Where We Be
The instant we stepped inside, we fell
in love with the Santuario Dom Bosco
Brasilia, Brazil
Brasilia is the only city built in the 20th century
to be declared a UNESCO World Heritage Site.
It's filled with eye-popping modern architecture,
and believe it or not, the city is shaped like an
airplane when seen from above (like, say, from
an airplane). Now, we usually say we're not big
city people, but we make an exception for
capital cities that are airplane-shaped and
brimming with this many awesome buildings.

We took a full-day guided tour of Brasilia, which
is the best way to go: this is not a walking city.
The Santuario Dom Bosco was the standout
stop for us. Our instant reaction upon stepping
inside was "Wow!" We loved the blue colored
glass and the sense of serenity the sanctuary
provides. The other highlight was the Catedral
Metropolitana, one of the masterworks of Oscar
Niemeyer. Many of the best buildings in the city
bear his name, and he's considered a key figure
in the development of modern architecture.
It’s filled from top to bottom with thousands of multi-hued
glass panels that imbue the place with a soft bluish light
The dark crucifix looks especially dramatic
against the backdrop of colored light
Each column is shaped like a Gothic arch and
reaches skyward to the very top of the structure
The outside of the church is perhaps intentionally
underwhelming -- but once you're inside, wow!
Our other favorite Brasilia building is the Catedral Metropolitana. From the outside it’s shaped like a
crown of thorns, full of curving lines that gather towards the center then thrust up towards the sky.
From the inside it’s just as unusual. It’s circular in design, with the struts
of the church radiating from the center of the dome like a sunburst.
Three angels hang down from the center as if
they’re floating among the clouds at sunset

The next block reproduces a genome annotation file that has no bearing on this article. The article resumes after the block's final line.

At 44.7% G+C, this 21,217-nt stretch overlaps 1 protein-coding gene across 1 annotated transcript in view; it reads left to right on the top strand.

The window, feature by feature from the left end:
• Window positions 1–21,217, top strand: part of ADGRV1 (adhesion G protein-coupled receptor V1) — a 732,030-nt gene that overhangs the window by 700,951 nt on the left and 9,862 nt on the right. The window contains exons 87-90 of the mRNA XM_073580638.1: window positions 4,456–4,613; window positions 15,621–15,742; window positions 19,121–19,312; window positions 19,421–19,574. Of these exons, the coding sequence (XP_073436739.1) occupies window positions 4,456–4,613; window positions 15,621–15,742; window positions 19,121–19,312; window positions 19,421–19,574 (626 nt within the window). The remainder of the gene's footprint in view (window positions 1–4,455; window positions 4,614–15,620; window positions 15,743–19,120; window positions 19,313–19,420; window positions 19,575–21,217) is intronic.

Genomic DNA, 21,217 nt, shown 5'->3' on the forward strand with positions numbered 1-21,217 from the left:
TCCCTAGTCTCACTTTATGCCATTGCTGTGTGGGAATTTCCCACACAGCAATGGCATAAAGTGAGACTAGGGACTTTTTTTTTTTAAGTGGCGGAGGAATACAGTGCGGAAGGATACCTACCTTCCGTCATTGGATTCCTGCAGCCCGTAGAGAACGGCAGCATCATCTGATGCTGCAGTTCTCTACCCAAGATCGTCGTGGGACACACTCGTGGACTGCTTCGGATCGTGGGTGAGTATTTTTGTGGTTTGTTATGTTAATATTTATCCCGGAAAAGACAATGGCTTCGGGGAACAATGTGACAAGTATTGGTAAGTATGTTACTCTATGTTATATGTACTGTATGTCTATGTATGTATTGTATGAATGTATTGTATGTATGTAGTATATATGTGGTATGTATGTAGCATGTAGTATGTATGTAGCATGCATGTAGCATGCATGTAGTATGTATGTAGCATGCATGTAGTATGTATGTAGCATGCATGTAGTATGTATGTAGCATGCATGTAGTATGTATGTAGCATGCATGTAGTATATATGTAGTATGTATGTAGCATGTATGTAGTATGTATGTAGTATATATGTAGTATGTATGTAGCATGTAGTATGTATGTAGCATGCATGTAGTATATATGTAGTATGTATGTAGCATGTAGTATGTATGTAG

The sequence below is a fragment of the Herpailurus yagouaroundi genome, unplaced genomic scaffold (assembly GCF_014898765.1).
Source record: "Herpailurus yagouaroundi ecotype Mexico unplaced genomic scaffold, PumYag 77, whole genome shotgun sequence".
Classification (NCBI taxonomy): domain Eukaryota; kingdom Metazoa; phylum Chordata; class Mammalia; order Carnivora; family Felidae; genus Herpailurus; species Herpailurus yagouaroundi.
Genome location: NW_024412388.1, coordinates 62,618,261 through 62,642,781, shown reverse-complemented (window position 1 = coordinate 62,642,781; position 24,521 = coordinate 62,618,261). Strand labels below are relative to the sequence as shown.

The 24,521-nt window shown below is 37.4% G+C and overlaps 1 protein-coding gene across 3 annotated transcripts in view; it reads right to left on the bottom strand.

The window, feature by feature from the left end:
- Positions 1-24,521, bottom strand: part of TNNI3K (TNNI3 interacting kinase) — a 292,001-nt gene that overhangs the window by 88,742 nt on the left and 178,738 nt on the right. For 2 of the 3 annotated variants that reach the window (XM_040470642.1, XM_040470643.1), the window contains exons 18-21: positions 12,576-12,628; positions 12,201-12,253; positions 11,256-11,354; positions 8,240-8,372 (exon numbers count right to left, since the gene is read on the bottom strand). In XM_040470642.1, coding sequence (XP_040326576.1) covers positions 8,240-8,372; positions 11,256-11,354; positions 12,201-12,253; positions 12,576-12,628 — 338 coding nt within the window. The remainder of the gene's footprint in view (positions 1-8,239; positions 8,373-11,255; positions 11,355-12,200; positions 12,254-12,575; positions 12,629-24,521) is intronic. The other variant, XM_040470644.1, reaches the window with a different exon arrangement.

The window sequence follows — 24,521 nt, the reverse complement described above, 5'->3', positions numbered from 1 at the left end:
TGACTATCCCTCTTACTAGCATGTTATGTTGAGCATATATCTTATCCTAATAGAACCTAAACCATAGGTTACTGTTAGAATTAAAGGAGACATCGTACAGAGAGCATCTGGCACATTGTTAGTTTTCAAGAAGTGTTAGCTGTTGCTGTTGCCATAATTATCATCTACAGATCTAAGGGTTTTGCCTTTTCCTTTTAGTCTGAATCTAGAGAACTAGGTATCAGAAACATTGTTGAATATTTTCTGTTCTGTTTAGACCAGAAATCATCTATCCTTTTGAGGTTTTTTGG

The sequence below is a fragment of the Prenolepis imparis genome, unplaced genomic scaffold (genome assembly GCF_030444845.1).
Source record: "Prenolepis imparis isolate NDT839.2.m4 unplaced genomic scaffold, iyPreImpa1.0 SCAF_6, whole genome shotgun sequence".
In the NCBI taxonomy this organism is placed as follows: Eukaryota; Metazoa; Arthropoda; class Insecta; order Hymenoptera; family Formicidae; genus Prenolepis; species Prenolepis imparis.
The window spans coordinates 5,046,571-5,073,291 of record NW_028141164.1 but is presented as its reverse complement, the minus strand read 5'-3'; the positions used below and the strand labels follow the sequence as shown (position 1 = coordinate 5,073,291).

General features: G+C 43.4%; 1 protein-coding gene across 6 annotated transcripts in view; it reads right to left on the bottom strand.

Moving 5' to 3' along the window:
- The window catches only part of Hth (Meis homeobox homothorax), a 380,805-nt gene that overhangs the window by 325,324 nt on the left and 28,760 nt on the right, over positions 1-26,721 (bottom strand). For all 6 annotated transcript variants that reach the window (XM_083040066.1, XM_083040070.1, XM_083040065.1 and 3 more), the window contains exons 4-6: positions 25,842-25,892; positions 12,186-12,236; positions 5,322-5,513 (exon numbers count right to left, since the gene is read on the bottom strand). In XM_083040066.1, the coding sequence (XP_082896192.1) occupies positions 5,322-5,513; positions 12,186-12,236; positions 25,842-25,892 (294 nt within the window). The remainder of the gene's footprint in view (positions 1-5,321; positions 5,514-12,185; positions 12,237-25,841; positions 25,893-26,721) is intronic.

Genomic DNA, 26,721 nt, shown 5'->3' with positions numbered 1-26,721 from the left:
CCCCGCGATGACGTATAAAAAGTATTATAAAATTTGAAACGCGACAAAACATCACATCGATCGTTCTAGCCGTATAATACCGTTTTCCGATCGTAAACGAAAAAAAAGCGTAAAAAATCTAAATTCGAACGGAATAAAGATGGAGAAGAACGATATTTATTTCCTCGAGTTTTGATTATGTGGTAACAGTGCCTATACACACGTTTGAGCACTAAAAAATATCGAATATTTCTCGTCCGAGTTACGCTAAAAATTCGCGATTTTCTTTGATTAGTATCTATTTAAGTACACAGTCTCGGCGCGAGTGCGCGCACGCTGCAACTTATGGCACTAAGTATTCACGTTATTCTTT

You'll never confuse this cathedral with any other! Its curving, sinuous lines
were designed by Oscar Niemeyer (1907-2012), the main architect of Brasilia.
We've only hit the highlights of all the weird and wonderful architecture in Brasilia. Take these
two buildings, for instance: one looks like a ringed planet and the other like a sheared-off pyramid.
The National Congress is another Niemeyer design. A huge bowl (an inverted dome) sits
atop the House of Representatives, while a contrasting “normal” dome covers the Senate.
Another view of the National Congress. The tents
house protestors -- this is a capital city, after all.
This odd-looking plaza is known as Three Powers Square. Brazil's three
powers -- president, supreme court, congress -- work out of offices that
form an equilateral triangle around this square, suggestive of balance.
Guards stand duty atop a huge ramp in
front of one of the Three Powers buildings
Three Powers Square has some seriously funky designs.
My favorite is the building that looks like a giant clothes pin.
We both loved the innovative design of
JK Bridge with its three offset arches
The bridge spans an artifical lake
known as Lake Paranoa (Paranoia?)
The Palace of Dawn is the official residence of the president of Brazil. It's the only
Niemeyer design I didn't like much, being low to the ground and oddly assymetrical.
The TV Tower soars 740 feet (224 m) and you can take an elevator partway up
to the free observatory. That's the brand new soccer stadium over to the right.
The TV Tower offers a great way to get a 360 degree view of Brasilia, but
unfortunately it's not high enough to get a real sense of the city's airplane layout
We stayed at Athos Bulcao for $75 per night -- more than we usually pay,
but we liked its central location and its walkability to a nearby mall
Brasilia Shopping is air conditioned and modern --
and directly across the street from Athos Bulcao
The mall has a popular food court where you can get all sorts of
meals at reasonable prices -- a nice feature in an expensive city
The JK Memorial honors former president Juscelino Kubitschek, who oversaw
the creation of Brasilia. It was designed by none other than Oscar Niemeyer.
Cozying up with Kubitschek and
his wife outside the memorial
This is Dom Bosco, an Italian saint who in 1883 had a vision of a utopian city
in the New World. His vision was a major inspiration for the founding of Brasilia.
The altar with its egg-shaped
backdrop is truly unique
I would've made a fine member
of the Pope's Swiss guard!
I have no idea what these colorful "people
balls" represent. Gymnastics? World peace?
A color guard stands duty
at the Palace of Dawn